By Brianna Dinan
Photos by Joshua Albert
Yesterday afternoon, residents, workers and tourists alike stood witness to a barrage of at least 600 people, some in just bras and stocking, passionately marching through the street of Center City in the March to End Rape Culture.
Dianne Graeser, a 28-year-old mother-to-be, said she drove two and a half hours with her sister and daughter to participate in the march.
“We make this our yearly trip to Philadelphia and you know, it’s just really something I believe in,” she said, donning a sparkly, purple bra. “Some of the bystanders watching us hoothaw and catcall at us and it’s totally inappropriate.”
According to the march’s organizer, Christie Eastburn, the purpose of the March to End Rape Culture, formerly known as SlutWalk Philly, is to raise awareness about sexual assault and to educate the public about rape culture and how to combat it in everyday life.
“The statistics about rape culture reflect a painful reality that needs to change,” Eastburn said. “The purpose of this march is to raise awareness, support survivors, provide a healing, safe space, unite allies and educate one another on how we can end rape culture.”
Rape culture describes a society where rape and sexual violence are normalized through attitudes about gender and sexuality, and everyday actions that normalize rape including cat-calling, victim blaming, slut shaming, rape jokes, and educational programs that tell people how to prevent being raped, rather than telling perpetrators not to rape.
Studies suggest that someone in the United States is sexually assaulted every two minutes, yet only 3 percent of rapists are convicted and put in jail. Rape and sexual violence are especially prevalent in communities of LGBT, women of color, and college campuses.
This year, organizers decided to change the name from SlutWalk Philly to the March to End Rape Culture in order to include other groups and organizations, as many found the word “slut” triggering or didn’t identify with it, particularly gays and women of color.
“The name change has served not only to bring more individuals and community groups into the fold but it also broadens the conversations,” Easterburn said. “We want to talk about slut shaming, and blaming the victim, but we also want to talk about the many other aspects of rape culture including the fact that survivors of rape come from all genders.”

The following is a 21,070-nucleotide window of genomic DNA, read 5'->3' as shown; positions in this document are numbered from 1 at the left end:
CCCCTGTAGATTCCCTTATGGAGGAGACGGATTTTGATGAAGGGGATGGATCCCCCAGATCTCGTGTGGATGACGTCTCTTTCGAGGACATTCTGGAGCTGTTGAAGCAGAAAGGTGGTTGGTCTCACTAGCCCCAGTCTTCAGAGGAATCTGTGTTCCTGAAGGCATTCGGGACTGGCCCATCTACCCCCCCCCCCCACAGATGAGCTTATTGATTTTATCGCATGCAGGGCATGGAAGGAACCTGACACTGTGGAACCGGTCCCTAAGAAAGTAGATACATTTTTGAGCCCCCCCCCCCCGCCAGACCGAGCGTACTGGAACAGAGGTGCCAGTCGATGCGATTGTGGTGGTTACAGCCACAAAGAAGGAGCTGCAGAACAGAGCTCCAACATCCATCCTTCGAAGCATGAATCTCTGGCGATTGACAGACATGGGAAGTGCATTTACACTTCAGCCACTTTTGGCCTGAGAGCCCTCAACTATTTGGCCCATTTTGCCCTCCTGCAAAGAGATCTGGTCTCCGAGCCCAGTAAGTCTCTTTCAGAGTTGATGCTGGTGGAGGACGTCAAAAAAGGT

This year’s march was also the most collaborative and inclusive effort to date, with over fifteen organizations taking part, including Pussy Divison, Hollaback Philly, Take Back the Night, and the Trans Wellness Project.
Mike DiAngeles, a junior at Temple University, said he had never participated in anything like this before, but as a male, he was glad to take part in the movement.
“Men need to understand that no means no,” he said. “No doesn’t mean convince me and you know, just because she’s drunk doesn’t mean she wants to have sex with you. Drinks don’t equal consent and consent is very sexy.”
Jenny Ryder, a sophomore at Temple University who carried a sign that said “Destroy Bro Culture” made up of Greek letters, said she attended the march to shed light on the connection between fraternities and sexual assault, as well as the mishandling of these cases on college campuses, especially Temple University, which is being federally investigated for alleged Title IX violations.
“When you think of college guys you think of that frat culture that perpetuates rape culture,” she said. “I march against universities across the United States that endorse this Greek life that is so explicitly patriarchal… so as a young feminist, I think it’s really important make movements, especially on college campuses.”
Ryder said she was also there to show support for the LGBT community and the prevalence of sexual assault and violence in their communities, as 64 percent of trans people report being sexually assaulted.
“Trans women of color, they’re being murdered across the nation and it never gets any media coverage…it took two white men that happen to identify as gay for them to actually make any change,” she said, referring to the gay couple attacked in Rittenhouse Square on September 11th. “It just shows that they’re ready to leave us behind and leave the LGBT community behind.”
Keira Wright, a University of the Arts student that was screaming chants as loud as she could, said she believes the only way anything will change is if as many people as possible participate in this type of activism.
“Dude, I’m like so fucking hung over right now. I woke up at 11:20 and got my ass down here!” she said. “It’s so worth it to show your support of these people because rape culture impacts every single one of us, no matter what gender you identify with.”
After marching through Center City, participants gathered where they began in Love Park to find poets, speakers, and tables of local support groups.
Christie Eastburn says she hopes the march makes people realize that there is a united community in Philadelphia that is supporting survivors and standing up to sexual violence.
“Generally I want people to walk away with a better understanding about how rape culture operates and ways to challenge it in every day life,” she said. “I want people who attend to feel that there are supportive and healing spaces in Philadelphia that they can go to.”
If you or someone you know has experienced sexual assault, there are many places in the city that provide support. For more information on the movement to end sexual violence in Philadelphia, visit the event’s website.